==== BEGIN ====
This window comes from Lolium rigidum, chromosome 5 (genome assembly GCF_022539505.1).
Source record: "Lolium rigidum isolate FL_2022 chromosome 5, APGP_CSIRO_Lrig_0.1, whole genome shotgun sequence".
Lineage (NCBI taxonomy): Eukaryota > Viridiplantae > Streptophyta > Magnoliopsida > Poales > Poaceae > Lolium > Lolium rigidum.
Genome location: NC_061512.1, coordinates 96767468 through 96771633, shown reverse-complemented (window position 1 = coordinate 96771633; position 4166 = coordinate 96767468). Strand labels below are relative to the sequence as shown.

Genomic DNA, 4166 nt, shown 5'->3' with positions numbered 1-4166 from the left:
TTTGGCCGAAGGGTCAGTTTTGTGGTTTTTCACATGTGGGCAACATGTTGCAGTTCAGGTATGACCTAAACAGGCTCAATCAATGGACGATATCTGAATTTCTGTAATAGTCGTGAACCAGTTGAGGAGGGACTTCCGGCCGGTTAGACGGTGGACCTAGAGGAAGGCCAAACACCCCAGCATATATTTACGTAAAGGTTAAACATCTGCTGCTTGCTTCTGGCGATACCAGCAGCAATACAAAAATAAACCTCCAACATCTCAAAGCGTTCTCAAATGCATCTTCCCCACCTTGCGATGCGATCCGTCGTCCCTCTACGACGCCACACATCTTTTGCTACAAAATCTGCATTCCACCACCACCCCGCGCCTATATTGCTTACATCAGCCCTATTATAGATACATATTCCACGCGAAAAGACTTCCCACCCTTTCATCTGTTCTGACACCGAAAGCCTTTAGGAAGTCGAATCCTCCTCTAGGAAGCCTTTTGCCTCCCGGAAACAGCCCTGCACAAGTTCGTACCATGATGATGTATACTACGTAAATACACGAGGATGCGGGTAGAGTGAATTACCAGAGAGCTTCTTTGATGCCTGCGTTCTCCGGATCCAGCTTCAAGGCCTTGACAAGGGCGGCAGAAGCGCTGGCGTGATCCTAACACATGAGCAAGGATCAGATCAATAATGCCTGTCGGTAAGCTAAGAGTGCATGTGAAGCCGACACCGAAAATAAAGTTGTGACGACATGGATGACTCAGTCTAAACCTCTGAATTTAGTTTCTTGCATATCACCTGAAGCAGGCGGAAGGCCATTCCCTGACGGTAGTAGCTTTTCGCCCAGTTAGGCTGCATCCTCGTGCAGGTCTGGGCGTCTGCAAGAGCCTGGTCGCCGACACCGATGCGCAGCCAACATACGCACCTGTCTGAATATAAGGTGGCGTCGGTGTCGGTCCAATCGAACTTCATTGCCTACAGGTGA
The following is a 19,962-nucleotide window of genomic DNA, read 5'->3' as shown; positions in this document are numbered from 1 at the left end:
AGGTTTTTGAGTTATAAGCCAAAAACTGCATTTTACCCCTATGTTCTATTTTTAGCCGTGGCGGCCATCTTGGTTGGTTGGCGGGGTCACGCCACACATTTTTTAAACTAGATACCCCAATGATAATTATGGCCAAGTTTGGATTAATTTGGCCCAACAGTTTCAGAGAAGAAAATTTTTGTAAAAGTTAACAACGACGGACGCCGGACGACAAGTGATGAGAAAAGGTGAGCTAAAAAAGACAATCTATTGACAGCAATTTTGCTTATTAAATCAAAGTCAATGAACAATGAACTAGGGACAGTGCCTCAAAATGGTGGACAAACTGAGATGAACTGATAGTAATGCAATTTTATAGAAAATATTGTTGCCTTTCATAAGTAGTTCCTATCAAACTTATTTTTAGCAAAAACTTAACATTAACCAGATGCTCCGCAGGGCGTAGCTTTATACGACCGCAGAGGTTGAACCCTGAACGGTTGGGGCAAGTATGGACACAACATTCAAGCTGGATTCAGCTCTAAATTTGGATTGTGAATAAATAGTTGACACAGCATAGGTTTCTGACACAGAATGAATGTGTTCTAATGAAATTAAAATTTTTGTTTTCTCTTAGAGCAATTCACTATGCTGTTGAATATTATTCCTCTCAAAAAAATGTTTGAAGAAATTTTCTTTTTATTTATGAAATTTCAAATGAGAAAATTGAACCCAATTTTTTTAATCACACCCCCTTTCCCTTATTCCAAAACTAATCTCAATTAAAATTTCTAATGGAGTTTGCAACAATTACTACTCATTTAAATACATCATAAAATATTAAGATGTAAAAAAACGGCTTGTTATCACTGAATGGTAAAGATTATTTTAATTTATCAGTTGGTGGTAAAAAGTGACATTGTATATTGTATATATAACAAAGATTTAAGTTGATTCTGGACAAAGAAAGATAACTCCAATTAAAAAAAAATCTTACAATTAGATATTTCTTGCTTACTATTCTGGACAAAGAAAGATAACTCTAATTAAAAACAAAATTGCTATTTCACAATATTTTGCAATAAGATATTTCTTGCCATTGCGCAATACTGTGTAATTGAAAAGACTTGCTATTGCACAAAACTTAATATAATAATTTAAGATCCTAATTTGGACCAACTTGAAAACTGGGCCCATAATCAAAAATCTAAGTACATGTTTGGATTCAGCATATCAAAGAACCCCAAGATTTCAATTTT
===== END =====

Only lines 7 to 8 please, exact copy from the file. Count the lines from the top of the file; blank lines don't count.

The following is a 19,962-nucleotide window of genomic DNA, read 5'->3' as shown; positions in this document are numbered from 1 at the left end:
AGGTTTTTGAGTTATAAGCCAAAAACTGCATTTTACCCCTATGTTCTATTTTTAGCCGTGGCGGCCATCTTGGTTGGTTGGCGGGGTCACGCCACACATTTTTTAAACTAGATACCCCAATGATAATTATGGCCAAGTTTGGATTAATTTGGCCCAACAGTTTCAGAGAAGAAAATTTTTGTAAAAGTTAACAACGACGGACGCCGGACGACAAGTGATGAGAAAAGGTGAGCTAAAAAAGACAATCTATTGACAGCAATTTTGCTTATTAAATCAAAGTCAATGAACAATGAACTAGGGACAGTGCCTCAAAATGGTGGACAAACTGAGATGAACTGATAGTAATGCAATTTTATAGAAAATATTGTTGCCTTTCATAAGTAGTTCCTATCAAACTTATTTTTAGCAAAAACTTAACATTAACCAGATGCTCCGCAGGGCGTAGCTTTATACGACCGCAGAGGTTGAACCCTGAACGGTTGGGGCAAGTATGGACACAACATTCAAGCTGGATTCAGCTCTAAATTTGGATTGTGAATAAATAGTTGACACAGCATAGGTTTCTGACACAGAATGAATGTGTTCTAATGAAATTAAAATTTTTGTTTTCTCTTAGAGCAATTCACTATGCTGTTGAATATTATTCCTCTCAAAAAAATGTTTGAAGAAATTTTCTTTTTATTTATGAAATTTCAAATGAGAAAATTGAACCCAATTTTTTTAATCACACCCCCTTTCCCTTATTCCAAAACTAATCTCAATTAAAATTTCTAATGGAGTTTGCAACAATTACTACTCATTTAAATACATCATAAAATATTAAGATGTAAAAAAACGGCTTGTTATCACTGAATGGTAAAGATTATTTTAATTTATCAGTTGGTGGTAAAAAGTGACATTGTATATTGTATATATAACAAAGATTTAAGTTGATTCTGGACAAAGAAAGATAACTCCAATTAAAAAAAAATCTTACAATTAGATATTTCTTGCTTACTATTCTGGACAAAGAAAGATAACTCTAATTAAAAACAAAATTGCTATTTCACAATATTTTGCAATAAGATATTTCTTGCCATTGCGCAATACTGTGTAATTGAAAAGACTTGCTATTGCACAAAACTTAATATAATAATTTAAGATCCTAATTTGGACCAACTTGAAAACTGGGCCCATAATCAAAAATCTAAGTACATGTTTGGATTCAGCATATCAAAGAACCCCAAGATTTCAATTTT